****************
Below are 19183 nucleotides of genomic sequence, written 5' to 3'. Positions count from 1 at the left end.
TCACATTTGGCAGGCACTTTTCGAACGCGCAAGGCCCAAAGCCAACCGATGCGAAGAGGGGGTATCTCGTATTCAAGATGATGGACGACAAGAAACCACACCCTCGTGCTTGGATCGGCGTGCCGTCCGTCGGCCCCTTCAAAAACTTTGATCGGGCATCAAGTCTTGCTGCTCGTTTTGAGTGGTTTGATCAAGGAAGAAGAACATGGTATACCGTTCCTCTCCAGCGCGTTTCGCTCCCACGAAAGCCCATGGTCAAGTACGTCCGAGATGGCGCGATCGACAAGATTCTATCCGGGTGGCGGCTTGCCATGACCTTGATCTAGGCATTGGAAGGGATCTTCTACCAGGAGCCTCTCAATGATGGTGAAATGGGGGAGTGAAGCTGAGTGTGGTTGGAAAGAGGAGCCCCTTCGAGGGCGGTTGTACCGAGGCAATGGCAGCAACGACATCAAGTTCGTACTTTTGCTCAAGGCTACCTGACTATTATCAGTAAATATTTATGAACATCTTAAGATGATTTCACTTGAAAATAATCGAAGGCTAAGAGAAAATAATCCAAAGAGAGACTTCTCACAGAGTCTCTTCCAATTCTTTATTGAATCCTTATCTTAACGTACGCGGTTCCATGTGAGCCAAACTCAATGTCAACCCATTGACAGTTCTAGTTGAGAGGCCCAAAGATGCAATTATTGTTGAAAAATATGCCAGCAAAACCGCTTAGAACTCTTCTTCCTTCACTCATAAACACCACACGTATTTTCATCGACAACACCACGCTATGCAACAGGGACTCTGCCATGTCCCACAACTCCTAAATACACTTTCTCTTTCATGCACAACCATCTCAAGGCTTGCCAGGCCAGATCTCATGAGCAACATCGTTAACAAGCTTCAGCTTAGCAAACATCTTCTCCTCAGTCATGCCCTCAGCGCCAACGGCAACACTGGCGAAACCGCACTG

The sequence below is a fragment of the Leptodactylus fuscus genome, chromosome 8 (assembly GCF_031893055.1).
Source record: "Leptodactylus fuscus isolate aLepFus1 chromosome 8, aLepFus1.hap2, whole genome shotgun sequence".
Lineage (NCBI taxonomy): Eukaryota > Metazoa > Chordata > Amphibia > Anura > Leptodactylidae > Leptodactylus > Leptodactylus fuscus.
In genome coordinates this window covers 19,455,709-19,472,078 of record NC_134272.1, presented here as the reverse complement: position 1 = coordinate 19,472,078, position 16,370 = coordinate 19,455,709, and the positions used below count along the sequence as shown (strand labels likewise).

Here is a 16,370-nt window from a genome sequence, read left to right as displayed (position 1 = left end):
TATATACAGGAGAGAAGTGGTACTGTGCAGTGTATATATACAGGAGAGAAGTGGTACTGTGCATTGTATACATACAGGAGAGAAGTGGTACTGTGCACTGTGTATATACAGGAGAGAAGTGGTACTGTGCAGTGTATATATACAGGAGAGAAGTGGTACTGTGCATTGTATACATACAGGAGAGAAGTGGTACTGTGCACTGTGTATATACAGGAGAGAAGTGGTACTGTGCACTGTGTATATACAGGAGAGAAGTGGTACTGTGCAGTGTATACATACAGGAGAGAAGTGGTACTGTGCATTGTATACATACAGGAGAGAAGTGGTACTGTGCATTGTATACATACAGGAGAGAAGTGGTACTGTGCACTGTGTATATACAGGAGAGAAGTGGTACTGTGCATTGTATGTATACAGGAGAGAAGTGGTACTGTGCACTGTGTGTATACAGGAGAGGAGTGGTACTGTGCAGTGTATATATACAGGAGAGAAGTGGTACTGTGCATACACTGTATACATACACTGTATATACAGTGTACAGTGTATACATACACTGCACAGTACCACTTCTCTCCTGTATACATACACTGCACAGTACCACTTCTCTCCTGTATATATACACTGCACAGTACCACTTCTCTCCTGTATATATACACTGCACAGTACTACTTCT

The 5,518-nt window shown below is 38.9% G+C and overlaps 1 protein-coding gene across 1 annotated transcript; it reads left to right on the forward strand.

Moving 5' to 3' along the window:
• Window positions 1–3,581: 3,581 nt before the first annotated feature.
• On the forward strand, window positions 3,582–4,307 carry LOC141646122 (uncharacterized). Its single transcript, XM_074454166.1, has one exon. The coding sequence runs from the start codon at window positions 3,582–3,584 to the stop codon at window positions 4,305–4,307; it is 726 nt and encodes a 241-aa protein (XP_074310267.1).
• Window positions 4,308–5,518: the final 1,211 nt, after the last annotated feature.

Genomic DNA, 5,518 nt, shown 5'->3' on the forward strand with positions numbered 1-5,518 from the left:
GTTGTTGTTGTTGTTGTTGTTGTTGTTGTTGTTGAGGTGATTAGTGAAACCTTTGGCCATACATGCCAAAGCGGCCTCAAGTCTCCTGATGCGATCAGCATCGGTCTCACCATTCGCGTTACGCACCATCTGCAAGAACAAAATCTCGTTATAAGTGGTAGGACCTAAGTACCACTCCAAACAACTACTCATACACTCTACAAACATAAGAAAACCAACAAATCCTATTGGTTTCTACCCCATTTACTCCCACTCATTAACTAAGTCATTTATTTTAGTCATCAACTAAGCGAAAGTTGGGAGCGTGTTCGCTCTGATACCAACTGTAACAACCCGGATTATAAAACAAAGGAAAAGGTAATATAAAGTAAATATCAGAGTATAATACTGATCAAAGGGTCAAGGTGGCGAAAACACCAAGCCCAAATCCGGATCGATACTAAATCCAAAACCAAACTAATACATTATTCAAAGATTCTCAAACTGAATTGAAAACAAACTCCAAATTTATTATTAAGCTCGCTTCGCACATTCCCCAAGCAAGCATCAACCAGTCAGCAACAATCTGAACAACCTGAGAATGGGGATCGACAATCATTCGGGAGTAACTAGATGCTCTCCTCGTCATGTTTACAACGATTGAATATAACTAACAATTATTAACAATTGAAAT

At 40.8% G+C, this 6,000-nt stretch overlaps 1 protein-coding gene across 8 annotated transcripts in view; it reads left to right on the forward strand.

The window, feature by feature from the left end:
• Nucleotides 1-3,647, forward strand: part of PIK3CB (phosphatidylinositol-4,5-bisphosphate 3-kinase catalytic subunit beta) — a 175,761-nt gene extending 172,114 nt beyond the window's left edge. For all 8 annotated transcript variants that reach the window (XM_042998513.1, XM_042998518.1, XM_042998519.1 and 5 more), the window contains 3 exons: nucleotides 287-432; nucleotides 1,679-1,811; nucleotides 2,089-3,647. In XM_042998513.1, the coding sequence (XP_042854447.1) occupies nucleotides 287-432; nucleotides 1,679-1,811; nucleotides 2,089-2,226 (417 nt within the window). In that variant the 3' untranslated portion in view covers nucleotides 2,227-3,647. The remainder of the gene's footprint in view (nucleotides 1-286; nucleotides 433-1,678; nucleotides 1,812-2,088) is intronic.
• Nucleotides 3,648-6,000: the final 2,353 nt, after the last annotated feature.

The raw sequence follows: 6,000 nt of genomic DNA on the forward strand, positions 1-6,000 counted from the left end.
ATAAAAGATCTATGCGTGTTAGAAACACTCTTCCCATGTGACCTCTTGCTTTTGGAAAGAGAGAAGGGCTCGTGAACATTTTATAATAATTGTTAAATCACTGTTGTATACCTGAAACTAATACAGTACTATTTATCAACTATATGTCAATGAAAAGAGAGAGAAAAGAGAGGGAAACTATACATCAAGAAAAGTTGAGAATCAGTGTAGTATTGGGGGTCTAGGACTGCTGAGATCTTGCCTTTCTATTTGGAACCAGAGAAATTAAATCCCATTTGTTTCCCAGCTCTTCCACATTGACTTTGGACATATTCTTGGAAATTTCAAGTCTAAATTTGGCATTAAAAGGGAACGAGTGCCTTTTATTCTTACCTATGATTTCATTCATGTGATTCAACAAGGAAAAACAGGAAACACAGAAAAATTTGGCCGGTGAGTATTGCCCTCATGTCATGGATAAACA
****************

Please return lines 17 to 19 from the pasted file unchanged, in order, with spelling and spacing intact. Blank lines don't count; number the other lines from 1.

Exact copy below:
The window, feature by feature from the left end:
• Nucleotides 1-3,647, forward strand: part of PIK3CB (phosphatidylinositol-4,5-bisphosphate 3-kinase catalytic subunit beta) — a 175,761-nt gene extending 172,114 nt beyond the window's left edge. For all 8 annotated transcript variants that reach the window (XM_042998513.1, XM_042998518.1, XM_042998519.1 and 5 more), the window contains 3 exons: nucleotides 287-432; nucleotides 1,679-1,811; nucleotides 2,089-3,647. In XM_042998513.1, the coding sequence (XP_042854447.1) occupies nucleotides 287-432; nucleotides 1,679-1,811; nucleotides 2,089-2,226 (417 nt within the window). In that variant the 3' untranslated portion in view covers nucleotides 2,227-3,647. The remainder of the gene's footprint in view (nucleotides 1-286; nucleotides 433-1,678; nucleotides 1,812-2,088) is intronic.
• Nucleotides 3,648-6,000: the final 2,353 nt, after the last annotated feature.